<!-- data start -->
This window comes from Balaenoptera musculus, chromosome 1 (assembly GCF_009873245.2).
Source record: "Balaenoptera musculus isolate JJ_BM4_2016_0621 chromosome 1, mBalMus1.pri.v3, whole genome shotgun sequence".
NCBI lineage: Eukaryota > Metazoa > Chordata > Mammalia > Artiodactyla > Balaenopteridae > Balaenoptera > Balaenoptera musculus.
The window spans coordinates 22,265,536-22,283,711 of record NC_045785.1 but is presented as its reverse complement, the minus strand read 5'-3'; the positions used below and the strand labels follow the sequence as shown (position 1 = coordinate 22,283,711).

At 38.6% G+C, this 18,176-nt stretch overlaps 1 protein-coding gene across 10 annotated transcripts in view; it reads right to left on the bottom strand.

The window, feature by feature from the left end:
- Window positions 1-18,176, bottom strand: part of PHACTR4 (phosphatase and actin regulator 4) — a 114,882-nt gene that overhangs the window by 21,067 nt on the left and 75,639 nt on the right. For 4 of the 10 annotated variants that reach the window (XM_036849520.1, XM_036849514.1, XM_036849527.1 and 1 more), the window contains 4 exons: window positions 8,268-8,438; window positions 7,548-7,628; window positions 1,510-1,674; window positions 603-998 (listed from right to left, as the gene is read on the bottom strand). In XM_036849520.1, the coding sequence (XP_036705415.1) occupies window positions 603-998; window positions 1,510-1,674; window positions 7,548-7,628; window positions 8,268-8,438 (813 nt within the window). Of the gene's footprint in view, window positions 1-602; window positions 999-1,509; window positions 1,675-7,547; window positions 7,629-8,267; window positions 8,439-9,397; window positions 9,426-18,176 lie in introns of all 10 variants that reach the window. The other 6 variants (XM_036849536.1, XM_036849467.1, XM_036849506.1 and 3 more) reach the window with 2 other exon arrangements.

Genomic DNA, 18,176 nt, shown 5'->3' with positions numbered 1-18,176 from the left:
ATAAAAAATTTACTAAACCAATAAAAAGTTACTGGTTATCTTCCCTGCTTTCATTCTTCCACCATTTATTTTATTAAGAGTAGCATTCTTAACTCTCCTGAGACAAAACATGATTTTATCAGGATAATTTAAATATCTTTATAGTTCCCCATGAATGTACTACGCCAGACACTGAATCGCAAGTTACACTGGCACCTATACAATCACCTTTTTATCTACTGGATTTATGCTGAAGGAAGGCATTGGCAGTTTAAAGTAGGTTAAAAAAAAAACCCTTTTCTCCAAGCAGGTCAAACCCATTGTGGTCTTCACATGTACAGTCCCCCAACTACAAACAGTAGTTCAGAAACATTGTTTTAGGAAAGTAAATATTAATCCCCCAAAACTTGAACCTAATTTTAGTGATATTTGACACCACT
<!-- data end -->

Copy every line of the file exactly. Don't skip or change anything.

This window comes from Balaenoptera musculus, chromosome 1 (assembly GCF_009873245.2).
Source record: "Balaenoptera musculus isolate JJ_BM4_2016_0621 chromosome 1, mBalMus1.pri.v3, whole genome shotgun sequence".
NCBI lineage: Eukaryota > Metazoa > Chordata > Mammalia > Artiodactyla > Balaenopteridae > Balaenoptera > Balaenoptera musculus.
The window spans coordinates 22,265,536-22,283,711 of record NC_045785.1 but is presented as its reverse complement, the minus strand read 5'-3'; the positions used below and the strand labels follow the sequence as shown (position 1 = coordinate 22,283,711).

At 38.6% G+C, this 18,176-nt stretch overlaps 1 protein-coding gene across 10 annotated transcripts in view; it reads right to left on the bottom strand.

The window, feature by feature from the left end:
- Window positions 1-18,176, bottom strand: part of PHACTR4 (phosphatase and actin regulator 4) — a 114,882-nt gene that overhangs the window by 21,067 nt on the left and 75,639 nt on the right. For 4 of the 10 annotated variants that reach the window (XM_036849520.1, XM_036849514.1, XM_036849527.1 and 1 more), the window contains 4 exons: window positions 8,268-8,438; window positions 7,548-7,628; window positions 1,510-1,674; window positions 603-998 (listed from right to left, as the gene is read on the bottom strand). In XM_036849520.1, the coding sequence (XP_036705415.1) occupies window positions 603-998; window positions 1,510-1,674; window positions 7,548-7,628; window positions 8,268-8,438 (813 nt within the window). Of the gene's footprint in view, window positions 1-602; window positions 999-1,509; window positions 1,675-7,547; window positions 7,629-8,267; window positions 8,439-9,397; window positions 9,426-18,176 lie in introns of all 10 variants that reach the window. The other 6 variants (XM_036849536.1, XM_036849467.1, XM_036849506.1 and 3 more) reach the window with 2 other exon arrangements.

Genomic DNA, 18,176 nt, shown 5'->3' with positions numbered 1-18,176 from the left:
ATAAAAAATTTACTAAACCAATAAAAAGTTACTGGTTATCTTCCCTGCTTTCATTCTTCCACCATTTATTTTATTAAGAGTAGCATTCTTAACTCTCCTGAGACAAAACATGATTTTATCAGGATAATTTAAATATCTTTATAGTTCCCCATGAATGTACTACGCCAGACACTGAATCGCAAGTTACACTGGCACCTATACAATCACCTTTTTATCTACTGGATTTATGCTGAAGGAAGGCATTGGCAGTTTAAAGTAGGTTAAAAAAAAAACCCTTTTCTCCAAGCAGGTCAAACCCATTGTGGTCTTCACATGTACAGTCCCCCAACTACAAACAGTAGTTCAGAAACATTGTTTTAGGAAAGTAAATATTAATCCCCCAAAACTTGAACCTAATTTTAGTGATATTTGACACCACT